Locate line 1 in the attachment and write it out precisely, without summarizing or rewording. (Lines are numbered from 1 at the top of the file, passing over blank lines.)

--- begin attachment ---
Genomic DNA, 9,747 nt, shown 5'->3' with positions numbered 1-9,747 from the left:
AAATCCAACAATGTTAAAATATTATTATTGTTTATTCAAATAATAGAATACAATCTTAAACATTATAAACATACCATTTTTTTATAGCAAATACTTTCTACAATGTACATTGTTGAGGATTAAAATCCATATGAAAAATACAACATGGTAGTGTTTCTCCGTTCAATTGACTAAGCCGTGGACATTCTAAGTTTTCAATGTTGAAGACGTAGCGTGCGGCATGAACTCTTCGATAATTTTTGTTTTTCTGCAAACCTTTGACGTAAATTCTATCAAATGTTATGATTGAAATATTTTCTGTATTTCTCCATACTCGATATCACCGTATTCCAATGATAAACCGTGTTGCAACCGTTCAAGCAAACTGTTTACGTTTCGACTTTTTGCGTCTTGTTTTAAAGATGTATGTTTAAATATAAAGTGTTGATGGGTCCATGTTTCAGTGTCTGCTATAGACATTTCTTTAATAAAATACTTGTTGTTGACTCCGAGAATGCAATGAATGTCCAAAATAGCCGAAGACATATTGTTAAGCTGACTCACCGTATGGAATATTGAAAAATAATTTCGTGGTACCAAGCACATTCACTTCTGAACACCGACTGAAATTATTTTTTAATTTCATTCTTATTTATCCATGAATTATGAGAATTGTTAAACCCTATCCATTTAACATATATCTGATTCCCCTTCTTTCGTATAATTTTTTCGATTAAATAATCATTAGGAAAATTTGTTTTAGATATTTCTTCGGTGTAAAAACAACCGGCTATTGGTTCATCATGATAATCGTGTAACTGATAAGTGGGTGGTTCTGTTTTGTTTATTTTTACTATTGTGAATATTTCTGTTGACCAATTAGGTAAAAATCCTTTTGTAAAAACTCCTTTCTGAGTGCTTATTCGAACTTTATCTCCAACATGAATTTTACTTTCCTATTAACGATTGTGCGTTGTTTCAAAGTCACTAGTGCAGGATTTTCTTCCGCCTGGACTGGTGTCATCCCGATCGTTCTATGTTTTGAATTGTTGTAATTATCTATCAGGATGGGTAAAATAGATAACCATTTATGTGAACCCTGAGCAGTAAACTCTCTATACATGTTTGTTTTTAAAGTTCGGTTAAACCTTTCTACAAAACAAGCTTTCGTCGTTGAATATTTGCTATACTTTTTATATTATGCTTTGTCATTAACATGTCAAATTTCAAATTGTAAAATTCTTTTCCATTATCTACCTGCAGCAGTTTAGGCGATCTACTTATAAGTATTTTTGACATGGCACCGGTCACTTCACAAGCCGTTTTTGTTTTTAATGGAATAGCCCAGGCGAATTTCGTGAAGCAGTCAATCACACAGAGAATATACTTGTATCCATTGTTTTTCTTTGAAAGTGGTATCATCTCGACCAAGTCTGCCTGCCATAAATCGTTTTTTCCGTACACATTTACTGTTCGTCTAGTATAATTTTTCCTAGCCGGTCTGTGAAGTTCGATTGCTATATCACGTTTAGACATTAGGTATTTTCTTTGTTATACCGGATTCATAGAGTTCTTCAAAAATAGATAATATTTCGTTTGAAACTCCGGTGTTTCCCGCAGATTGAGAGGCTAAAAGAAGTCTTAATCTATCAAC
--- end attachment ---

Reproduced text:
Genomic DNA, 9,747 nt, shown 5'->3' with positions numbered 1-9,747 from the left: